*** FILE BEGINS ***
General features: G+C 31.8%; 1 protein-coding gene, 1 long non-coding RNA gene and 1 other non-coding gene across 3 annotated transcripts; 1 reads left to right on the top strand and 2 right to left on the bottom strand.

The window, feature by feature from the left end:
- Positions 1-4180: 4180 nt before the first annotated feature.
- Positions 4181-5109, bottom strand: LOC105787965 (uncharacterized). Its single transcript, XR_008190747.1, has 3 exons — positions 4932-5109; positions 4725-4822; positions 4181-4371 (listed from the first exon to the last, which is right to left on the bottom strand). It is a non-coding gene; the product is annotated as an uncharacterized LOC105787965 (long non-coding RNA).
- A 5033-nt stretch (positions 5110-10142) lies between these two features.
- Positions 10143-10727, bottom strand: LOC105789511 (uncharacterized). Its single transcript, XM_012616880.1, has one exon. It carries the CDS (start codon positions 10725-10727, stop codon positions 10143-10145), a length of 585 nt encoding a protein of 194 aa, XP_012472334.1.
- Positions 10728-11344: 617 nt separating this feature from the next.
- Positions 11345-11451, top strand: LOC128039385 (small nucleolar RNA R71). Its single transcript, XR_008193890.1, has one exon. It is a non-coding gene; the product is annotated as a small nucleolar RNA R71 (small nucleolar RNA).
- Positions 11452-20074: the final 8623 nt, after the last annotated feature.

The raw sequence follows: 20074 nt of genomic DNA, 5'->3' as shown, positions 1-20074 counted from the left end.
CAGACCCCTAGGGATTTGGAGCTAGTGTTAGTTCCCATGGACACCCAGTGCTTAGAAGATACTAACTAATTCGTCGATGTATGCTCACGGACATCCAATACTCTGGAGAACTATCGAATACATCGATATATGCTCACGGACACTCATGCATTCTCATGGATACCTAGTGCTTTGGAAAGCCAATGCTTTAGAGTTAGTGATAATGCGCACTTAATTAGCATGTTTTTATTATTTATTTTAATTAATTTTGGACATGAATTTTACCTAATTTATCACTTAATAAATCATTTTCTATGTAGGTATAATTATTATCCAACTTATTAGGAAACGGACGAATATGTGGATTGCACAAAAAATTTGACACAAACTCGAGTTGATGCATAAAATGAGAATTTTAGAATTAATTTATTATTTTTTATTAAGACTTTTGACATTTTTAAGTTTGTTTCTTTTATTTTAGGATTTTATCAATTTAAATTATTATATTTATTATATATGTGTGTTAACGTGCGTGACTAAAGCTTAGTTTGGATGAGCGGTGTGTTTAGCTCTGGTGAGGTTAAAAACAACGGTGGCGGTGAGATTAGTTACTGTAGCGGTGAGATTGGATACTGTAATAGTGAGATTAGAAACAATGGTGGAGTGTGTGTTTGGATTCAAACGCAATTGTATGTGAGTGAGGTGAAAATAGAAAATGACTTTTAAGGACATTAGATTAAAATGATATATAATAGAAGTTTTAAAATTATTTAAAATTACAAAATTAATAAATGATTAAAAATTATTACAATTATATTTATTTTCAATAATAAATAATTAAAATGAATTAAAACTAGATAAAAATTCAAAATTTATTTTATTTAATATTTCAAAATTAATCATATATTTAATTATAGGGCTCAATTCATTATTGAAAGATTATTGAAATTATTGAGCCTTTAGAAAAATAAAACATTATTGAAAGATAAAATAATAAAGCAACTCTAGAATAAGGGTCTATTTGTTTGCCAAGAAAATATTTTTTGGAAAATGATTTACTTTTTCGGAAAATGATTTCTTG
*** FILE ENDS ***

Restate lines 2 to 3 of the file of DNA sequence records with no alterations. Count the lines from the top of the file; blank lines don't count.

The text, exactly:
The window, feature by feature from the left end:
- Positions 1-4180: 4180 nt before the first annotated feature.